By Paul Wirth

          This week is Catholic Schools Week, a time to celebrate the importance of Catholic schools to our students, to our communities and to our Church.

          Throughout the Diocese of Erie, 29 Catholic schools are a bustle of open houses, special events and — especially — community service projects. It’s a week when Catholic school students, faculty and volunteers help repay the support and love given to them year-round by their parishes and communities through service, and through the love of Jesus Christ.

          “Now more than ever, we have a need to connect with people on a real level,” says Jim Gallagher, superintendent of Catholic schools. “Everyone is connected electronically and virtually, but we are not always connected spiritually with one another in the way that we are called to be.”

          This week, people in diocesan Catholic schools are forging those connections in a variety of ways. Here are just a few examples:

          Kennedy Catholic High School in Hermitage asked Claudio Reilsono, head baseball coach of Carnegie Mellon University, who is also a professional baseball scout and author, to give a keynote address to students, clergy and board members. “He will speak on the importance of his Catholic faith in his professional and personal life,” says Karen Ionta, president of the Kennedy Catholic Family of Schools, “which will serve as an example to all of us.”

          Students in Karisa King’s kindergarten class at Seton Catholic in Meadville are collecting toothpaste and toothbrushes, and will put them in “smile bags” they have decorated, before donating them to the clients of the Pregnancy Center of Meadville.

Kennedy Catholic High School students also took part in
a service project during Catholic Schools Week that benefitted
Shenango Valley Animal Shelter. Students surprised community
helpers with special treats and cards of thanks.
Contributed photo

          At St. John Paul II Elementary School in Hermitage K-6 students are donating small toiletry or snack items and will gather to assemble care packages for troops serving overseas. “It’s part of our mission,” says Principal Kathryn Tiefenthal. “Even though we don’t know the people we are helping, we teach students to serve others and to share the love of Jesus Christ.”

          Service doesn’t only happen during Catholic Schools Week, but rather, it is woven into the fabric of the entire school year, says Laura Blake, assistant superintendent of Catholic schools.

         “It is during Catholic Schools Week that we are reminded to stop and reflect about the value of a Catholic education,” says Blake. “But the kinds of activities you see in our schools during this week actually happen all the time, all year long. The come naturally, because they are part of the mission of Catholic education.”

          Almost all schools will be performing a service project this week, from helping parishes, to community projects like making sandwiches for the homeless or collecting food for animal shelters, to shoveling snow for those in need, to supporting members of the armed services.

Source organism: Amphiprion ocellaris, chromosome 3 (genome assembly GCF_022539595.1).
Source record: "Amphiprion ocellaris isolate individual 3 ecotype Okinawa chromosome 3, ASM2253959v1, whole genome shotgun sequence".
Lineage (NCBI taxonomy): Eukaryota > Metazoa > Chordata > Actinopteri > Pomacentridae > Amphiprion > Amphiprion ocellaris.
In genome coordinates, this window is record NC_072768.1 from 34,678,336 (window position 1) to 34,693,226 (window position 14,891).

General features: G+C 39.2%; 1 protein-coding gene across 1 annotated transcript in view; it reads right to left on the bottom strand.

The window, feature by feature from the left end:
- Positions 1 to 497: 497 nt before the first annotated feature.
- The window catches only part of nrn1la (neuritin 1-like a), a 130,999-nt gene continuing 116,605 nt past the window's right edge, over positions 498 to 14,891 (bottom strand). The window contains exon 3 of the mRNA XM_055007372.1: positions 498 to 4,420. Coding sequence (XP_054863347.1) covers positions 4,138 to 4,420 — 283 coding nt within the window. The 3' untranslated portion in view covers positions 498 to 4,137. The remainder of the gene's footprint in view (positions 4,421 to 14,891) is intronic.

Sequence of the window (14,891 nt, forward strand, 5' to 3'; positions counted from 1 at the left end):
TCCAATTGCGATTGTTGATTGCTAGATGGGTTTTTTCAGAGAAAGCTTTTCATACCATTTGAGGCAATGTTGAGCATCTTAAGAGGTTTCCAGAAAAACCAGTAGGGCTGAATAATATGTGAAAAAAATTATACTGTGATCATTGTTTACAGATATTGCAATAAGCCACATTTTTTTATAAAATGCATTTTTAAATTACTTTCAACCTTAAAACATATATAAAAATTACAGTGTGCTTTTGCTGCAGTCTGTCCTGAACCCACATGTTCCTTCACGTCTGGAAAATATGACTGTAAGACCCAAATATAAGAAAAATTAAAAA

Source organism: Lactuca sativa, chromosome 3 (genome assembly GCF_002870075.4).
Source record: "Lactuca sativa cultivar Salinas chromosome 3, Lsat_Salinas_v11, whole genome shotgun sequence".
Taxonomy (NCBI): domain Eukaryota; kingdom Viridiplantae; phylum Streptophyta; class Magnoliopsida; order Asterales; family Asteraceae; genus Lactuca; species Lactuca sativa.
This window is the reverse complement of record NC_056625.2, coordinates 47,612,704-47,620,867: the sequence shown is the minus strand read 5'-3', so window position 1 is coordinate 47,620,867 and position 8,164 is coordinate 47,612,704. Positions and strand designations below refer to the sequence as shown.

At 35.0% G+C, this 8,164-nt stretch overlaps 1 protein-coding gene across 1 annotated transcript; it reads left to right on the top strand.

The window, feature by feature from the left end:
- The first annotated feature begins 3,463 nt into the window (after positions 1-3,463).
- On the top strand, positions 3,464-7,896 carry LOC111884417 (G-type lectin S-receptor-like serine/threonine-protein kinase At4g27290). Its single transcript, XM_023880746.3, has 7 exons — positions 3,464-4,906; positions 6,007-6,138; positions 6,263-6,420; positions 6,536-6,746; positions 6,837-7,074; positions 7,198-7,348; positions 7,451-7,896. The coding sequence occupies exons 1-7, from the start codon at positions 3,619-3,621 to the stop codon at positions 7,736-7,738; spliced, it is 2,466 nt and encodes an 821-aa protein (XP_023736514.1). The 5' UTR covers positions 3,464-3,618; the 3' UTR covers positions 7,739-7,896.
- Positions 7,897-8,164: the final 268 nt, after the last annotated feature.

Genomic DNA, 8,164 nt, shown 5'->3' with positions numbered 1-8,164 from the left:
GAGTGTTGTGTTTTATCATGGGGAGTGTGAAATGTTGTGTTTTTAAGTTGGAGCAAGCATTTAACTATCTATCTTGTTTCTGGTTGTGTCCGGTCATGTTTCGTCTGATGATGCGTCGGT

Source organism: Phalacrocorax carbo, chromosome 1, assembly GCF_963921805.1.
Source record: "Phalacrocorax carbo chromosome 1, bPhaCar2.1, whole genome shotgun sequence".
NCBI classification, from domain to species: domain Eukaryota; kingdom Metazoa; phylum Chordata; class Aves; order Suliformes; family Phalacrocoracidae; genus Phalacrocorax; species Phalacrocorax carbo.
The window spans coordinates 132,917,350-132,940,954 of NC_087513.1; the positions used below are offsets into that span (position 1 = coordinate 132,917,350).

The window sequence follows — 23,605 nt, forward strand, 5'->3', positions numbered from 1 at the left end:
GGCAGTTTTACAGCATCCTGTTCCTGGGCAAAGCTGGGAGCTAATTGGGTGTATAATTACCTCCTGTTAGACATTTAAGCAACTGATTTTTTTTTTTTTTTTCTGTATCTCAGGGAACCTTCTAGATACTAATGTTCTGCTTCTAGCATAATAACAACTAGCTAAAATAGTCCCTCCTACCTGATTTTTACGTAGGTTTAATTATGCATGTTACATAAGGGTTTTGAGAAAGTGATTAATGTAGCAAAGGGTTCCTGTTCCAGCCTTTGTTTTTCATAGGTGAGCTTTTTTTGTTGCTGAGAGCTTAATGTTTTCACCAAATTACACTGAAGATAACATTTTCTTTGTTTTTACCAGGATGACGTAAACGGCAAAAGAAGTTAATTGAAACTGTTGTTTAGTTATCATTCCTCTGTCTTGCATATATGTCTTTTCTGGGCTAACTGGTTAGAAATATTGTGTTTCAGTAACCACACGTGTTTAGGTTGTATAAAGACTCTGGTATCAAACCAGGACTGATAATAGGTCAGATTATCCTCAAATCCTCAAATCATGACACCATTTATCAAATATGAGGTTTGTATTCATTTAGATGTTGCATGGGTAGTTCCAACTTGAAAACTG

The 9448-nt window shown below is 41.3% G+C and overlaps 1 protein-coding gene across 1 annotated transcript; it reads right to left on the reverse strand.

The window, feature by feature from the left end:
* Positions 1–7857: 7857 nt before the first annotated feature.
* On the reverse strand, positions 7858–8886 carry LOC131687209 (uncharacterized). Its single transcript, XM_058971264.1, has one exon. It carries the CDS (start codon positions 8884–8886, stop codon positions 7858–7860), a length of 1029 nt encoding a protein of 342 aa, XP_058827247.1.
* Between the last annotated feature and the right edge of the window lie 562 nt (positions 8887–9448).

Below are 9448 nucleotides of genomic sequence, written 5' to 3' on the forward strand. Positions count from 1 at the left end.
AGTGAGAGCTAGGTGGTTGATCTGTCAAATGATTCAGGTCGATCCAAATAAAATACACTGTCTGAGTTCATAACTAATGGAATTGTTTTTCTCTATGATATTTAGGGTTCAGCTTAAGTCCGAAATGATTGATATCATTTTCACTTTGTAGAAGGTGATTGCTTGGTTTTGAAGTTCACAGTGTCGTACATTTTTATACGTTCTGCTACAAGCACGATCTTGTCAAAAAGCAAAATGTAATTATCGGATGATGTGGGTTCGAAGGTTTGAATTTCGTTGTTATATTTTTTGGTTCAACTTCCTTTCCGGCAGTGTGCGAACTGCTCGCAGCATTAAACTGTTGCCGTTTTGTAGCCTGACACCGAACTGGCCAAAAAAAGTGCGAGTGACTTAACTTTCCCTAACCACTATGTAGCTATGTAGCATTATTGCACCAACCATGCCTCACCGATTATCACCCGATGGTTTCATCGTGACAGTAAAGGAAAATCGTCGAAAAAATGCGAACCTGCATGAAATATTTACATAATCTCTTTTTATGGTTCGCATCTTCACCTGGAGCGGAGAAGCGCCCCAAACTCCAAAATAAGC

“There are fun things happening in our schools as well, of course, and elementary students really look forward to those,” says Blake. “When you wear a uniform all year long, everyone likes to be able to wear goofy socks on one day.”

          According to the National Catholic Education Association, Catholic Schools Week has been held since 1974 as a celebration of Catholic education in the United States. The theme this year is “Catholic Schools: United in Faith and Community.”

          Catholic Schools Week also is a time for educators and supporters of Catholic Schools to remember what sets Catholic schools apart. One big differentiator is an unrelenting focus on academic excellence.

          A consistent way to ensure excellence is by following national standards, Gallagher said. The National Standards and Benchmarks for Effective Catholic Elementary and Secondary Schools (2nd edition. Arlington, VA; National Catholic Educational Association) provide specific guidance around four main performance areas: Mission and Catholic Identity, Governance and Leadership, Academic Excellence, and Operational Vitality.

          “These standards are the roadmap for what our schools — to be effective — should live up to,” Gallagher says. “We work every day to ensure that our schools meet these benchmarks, because that is the way to have a vibrant and healthy Catholic school community.”

          In addition to academic excellence, the faith-based nature of Catholic education is key, Gallager says. “We are able to bring our Catholic faith identity and that world view into our educational process,” he says.

          “We grow our students academically and athletically,” says Blake, “but also spiritually, and in that way, we prepare them to be active members of their Church and their communities.”